On Tuesday morning, sympathetic supporters of the Seattle measures changed course and decided to appeal the judge’s decision to remove the homelessness policy reform measures from the November vote.
The appeal was filed in the 1st Chamber of the Washington Court of Appeals in the morning. The appeal requested the suspension of the decision, and pointed out: “If this court does not issue a suspension, Seattle citizens will therefore be prohibited from considering and passing a proposal for Seattle citizens facing this year within two years. The homelessness crisis,” read the appeal.
Groups supporting the initiative, including the Seattle Downtown Association and the Seattle Chamber of Commerce, initially decided to abandon the appeal of Friday’s decision, arguing that the time was too short to withdraw the votes for the city hall’s measures to manage the Seattle homeless crisis.
Sympathy for Seattle will require the city to improve services, build 2,000 shelters, and then demolish camps from public places such as parks and sidewalks. On Friday, King County Superior Court Judge Catherine Shaffer (Catherine Shaffer) stated that the initiative goes beyond state law by allowing the city’s budget to be authorized through a charter-intuitive process.
But over the weekend, supporters of the charter amendments and lawyers interested in this issue questioned Judge Shaffer’s reasons for removing the measure from the ballot in the first place.
In addition, supporters sympathetic to Seattle also turned their attention to the November elections as another way to achieve their ultimate goal: forcing a major change in the city’s spending on treating and placing the homeless.
The sympathy for Seattle’s debate coincided with Amazon and other large employers planning to return some workers to their headquarters in the Seattle business district, which was hit hard by the homelessness crisis.
In each of the city’s most voted games—the mayor, two ordinary city council seats, and the city’s prosecutor’s campaign—every candidate has declared his or her sympathy for Seattle. Supporters may no longer have amendments to the bylaws, but they do now have a range of candidates.
“There is indeed a clear choice here,” said Jon Scholes, the main supporter of the measure and the chairman and chief executive officer of the Seattle Downtown Association. “If you want different results, you have to change who is responsible.”
To this end, some supporters of the initiative, including the DSA and the Seattle Chamber of Commerce, are now turning their energies to support former city council chair Bruce Harrell instead of the current city council chair Lorena Gonzalez (Lorena Gonzalez). Mayor; Ann Davison replaced Nicole Thomas-Kennedy as City Attorney; Kenneth Wilson surpassed Teresa Mosqueda to take the 8th council position, and Sara Nelson surpassed Nikkita Oliver to take 9th place.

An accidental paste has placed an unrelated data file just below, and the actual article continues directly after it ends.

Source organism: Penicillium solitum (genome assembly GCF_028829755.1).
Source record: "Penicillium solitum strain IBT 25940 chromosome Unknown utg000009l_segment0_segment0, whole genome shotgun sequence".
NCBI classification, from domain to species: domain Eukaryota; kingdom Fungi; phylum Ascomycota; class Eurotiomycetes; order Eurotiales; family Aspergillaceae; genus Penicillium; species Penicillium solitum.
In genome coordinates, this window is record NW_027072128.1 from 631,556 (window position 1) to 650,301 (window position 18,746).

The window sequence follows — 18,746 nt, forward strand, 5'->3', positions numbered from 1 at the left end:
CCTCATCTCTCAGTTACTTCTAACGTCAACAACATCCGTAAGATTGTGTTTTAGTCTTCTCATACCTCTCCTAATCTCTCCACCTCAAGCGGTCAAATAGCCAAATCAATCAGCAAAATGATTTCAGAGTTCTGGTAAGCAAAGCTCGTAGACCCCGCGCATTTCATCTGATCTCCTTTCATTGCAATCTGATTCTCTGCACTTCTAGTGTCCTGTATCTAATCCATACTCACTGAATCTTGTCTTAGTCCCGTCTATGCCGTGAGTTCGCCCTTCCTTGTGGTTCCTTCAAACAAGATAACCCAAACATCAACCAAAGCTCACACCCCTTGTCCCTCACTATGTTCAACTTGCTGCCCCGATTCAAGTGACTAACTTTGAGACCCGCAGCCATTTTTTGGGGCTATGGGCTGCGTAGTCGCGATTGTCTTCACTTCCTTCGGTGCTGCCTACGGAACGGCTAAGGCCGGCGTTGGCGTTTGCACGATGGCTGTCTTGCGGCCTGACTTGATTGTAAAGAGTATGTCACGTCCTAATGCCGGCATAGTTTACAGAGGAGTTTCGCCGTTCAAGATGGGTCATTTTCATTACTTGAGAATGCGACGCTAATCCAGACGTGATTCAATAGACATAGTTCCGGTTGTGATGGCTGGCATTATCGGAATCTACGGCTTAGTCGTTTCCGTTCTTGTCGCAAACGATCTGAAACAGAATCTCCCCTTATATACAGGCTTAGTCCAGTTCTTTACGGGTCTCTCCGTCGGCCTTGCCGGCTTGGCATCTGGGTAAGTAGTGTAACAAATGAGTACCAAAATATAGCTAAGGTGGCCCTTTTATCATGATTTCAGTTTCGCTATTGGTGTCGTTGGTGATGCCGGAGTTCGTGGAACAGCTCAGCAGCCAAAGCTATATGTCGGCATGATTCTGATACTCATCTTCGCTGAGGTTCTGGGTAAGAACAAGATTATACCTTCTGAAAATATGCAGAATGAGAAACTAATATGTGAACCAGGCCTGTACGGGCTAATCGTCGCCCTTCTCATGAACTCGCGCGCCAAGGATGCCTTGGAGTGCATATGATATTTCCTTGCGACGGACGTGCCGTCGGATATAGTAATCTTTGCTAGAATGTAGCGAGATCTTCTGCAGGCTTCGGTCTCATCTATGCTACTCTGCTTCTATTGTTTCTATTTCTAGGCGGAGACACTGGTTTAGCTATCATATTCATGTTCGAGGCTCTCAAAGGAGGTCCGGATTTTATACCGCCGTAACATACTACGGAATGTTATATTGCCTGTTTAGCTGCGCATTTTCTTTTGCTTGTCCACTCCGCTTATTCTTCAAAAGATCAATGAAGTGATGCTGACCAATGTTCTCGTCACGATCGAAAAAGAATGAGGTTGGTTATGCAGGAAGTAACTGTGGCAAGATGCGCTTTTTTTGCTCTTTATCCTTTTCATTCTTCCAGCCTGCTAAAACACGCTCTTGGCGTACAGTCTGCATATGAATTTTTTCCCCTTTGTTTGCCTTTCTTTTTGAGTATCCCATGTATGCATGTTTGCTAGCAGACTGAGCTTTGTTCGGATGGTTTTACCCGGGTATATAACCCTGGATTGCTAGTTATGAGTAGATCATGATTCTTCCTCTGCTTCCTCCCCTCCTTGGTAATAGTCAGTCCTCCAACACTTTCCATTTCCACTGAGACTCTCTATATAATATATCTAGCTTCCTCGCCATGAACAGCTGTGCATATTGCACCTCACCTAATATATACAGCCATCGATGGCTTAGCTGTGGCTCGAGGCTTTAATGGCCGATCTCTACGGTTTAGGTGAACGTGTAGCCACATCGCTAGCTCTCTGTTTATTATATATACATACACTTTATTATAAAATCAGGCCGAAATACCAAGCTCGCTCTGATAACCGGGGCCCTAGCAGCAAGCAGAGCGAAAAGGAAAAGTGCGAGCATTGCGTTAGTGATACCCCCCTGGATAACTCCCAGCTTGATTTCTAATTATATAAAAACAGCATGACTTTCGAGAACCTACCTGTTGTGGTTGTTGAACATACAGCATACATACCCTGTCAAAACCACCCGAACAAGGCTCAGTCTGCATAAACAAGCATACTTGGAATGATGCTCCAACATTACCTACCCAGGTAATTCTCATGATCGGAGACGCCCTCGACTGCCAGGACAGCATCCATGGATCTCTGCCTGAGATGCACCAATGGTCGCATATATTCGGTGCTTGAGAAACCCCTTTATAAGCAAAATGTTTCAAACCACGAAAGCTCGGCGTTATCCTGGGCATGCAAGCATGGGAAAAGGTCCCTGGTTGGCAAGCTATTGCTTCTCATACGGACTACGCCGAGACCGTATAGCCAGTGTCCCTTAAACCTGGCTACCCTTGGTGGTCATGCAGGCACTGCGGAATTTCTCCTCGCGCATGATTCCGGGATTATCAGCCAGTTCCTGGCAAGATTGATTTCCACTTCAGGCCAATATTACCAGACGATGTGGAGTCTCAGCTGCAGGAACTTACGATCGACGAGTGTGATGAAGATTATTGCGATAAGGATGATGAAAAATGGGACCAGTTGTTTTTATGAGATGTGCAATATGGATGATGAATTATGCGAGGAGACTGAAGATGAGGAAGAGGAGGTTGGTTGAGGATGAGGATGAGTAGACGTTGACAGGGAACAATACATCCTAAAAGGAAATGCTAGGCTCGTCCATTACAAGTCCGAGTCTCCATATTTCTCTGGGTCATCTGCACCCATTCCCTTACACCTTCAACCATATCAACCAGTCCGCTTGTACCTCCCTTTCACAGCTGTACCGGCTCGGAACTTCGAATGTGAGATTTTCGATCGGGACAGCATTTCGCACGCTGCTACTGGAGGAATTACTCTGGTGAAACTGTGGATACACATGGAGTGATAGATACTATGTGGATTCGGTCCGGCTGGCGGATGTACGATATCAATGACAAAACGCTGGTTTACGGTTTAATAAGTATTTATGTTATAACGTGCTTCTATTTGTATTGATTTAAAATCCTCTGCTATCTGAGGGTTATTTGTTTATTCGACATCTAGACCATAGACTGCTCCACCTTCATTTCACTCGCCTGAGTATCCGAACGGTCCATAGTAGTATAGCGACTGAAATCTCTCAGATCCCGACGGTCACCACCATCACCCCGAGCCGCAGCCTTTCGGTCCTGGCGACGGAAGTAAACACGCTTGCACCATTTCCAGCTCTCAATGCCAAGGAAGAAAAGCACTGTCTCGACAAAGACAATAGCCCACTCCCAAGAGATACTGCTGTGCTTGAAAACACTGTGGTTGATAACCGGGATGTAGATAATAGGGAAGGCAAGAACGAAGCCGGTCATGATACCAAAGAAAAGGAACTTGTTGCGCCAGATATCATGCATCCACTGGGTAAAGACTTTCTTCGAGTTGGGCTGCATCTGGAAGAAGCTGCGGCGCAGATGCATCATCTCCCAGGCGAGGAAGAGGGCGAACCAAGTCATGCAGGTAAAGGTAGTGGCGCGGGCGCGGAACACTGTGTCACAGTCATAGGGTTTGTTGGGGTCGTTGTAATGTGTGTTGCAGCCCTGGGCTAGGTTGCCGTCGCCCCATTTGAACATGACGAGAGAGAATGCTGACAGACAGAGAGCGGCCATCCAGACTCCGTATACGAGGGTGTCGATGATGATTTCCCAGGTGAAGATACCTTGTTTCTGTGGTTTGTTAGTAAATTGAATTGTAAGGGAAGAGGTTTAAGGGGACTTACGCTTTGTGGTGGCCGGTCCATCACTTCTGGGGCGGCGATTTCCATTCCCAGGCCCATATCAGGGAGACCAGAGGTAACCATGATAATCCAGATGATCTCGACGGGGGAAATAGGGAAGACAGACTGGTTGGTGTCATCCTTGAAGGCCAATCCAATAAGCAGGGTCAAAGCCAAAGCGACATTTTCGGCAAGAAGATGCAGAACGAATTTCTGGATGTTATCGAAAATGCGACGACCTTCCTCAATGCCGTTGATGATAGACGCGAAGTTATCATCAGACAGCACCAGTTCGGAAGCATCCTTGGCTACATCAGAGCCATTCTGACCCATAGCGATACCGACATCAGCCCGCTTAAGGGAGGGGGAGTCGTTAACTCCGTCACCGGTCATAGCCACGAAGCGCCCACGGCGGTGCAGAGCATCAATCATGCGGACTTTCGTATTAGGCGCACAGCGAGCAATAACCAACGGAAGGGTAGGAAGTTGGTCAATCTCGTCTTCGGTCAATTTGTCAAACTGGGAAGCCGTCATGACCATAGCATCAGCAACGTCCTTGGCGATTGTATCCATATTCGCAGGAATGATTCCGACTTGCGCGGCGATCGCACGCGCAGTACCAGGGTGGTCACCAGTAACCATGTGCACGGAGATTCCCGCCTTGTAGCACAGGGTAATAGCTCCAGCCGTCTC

“The problem (about homelessness) will not go away,” Scholes said. “If the status quo remains the same, the situation will only get worse.”
It is the current status quo that prompted Sympathy for Seattle to be established in the first place. The voting measure obtained 37,714 valid signatures to qualify for the November vote, which should have required the city to better fund mental health consultations and provide 2,000 emergency or permanent housing units within a year starting in January 2022.
After housing and services are in place, it also requires the city to set up clear camps in parks and sidewalks-a feature that opponents of the measure believe “criminals the homeless.”
“We are happy (sympathizing with Seattle) that will not become an obstacle to an effective solution to our housing crisis, nor will people be punished for trying to meet their basic living maintenance needs (such as shelter, sleep, and food),” Bray Enshuster said that after King County Superior Court Judge Catherine Shaffer threw the measure from the ballot, the Washington staff lawyer’s ACLU.
According to its supporters, public opinion polls for the measure have been effective, with a support rate close to 65%.
But in the end, it’s not support or opposition to specific homeless policies that govern this day, it’s Judge Schaefer’s explanation of how voters can and cannot make any city budget policy Through this type of voting measures.
In her decision, she said that the amendment to the city’s charter—essentially a city’s constitution—is not a place to set specific budgetary tasks like the initiative. Instead, she wrote, it is the job of elected officials to make these monetary decisions.
In other words, don’t pick up on the city’s constitution; instead, choose new people to get the spending you want.
Scholes said this is what sympathetic Seattle supporters will do-while trying to overturn this decision in a higher court. “We strongly oppose this ruling,” he said. “Voters can change who is responsible. This is really important now, and it will be important in November.”